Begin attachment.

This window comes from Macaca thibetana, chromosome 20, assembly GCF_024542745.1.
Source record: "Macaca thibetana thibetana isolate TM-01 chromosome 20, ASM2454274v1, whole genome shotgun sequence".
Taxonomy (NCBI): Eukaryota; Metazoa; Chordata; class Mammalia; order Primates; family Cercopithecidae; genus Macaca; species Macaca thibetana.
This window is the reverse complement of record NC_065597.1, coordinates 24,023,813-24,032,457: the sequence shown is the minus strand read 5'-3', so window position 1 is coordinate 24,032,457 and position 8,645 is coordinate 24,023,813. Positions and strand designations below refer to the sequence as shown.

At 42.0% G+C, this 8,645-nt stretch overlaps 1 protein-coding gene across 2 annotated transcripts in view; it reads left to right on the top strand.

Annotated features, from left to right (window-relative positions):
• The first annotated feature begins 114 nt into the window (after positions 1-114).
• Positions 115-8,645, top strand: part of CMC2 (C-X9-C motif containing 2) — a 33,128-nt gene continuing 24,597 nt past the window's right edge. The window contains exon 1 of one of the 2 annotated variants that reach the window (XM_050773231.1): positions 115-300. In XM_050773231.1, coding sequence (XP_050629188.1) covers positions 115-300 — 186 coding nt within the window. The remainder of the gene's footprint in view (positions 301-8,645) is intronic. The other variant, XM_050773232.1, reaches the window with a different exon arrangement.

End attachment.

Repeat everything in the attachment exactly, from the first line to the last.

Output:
This window comes from Macaca thibetana, chromosome 20, assembly GCF_024542745.1.
Source record: "Macaca thibetana thibetana isolate TM-01 chromosome 20, ASM2454274v1, whole genome shotgun sequence".
Taxonomy (NCBI): Eukaryota; Metazoa; Chordata; class Mammalia; order Primates; family Cercopithecidae; genus Macaca; species Macaca thibetana.
This window is the reverse complement of record NC_065597.1, coordinates 24,023,813-24,032,457: the sequence shown is the minus strand read 5'-3', so window position 1 is coordinate 24,032,457 and position 8,645 is coordinate 24,023,813. Positions and strand designations below refer to the sequence as shown.

At 42.0% G+C, this 8,645-nt stretch overlaps 1 protein-coding gene across 2 annotated transcripts in view; it reads left to right on the top strand.

Annotated features, from left to right (window-relative positions):
• The first annotated feature begins 114 nt into the window (after positions 1-114).
• Positions 115-8,645, top strand: part of CMC2 (C-X9-C motif containing 2) — a 33,128-nt gene continuing 24,597 nt past the window's right edge. The window contains exon 1 of one of the 2 annotated variants that reach the window (XM_050773231.1): positions 115-300. In XM_050773231.1, coding sequence (XP_050629188.1) covers positions 115-300 — 186 coding nt within the window. The remainder of the gene's footprint in view (positions 301-8,645) is intronic. The other variant, XM_050773232.1, reaches the window with a different exon arrangement.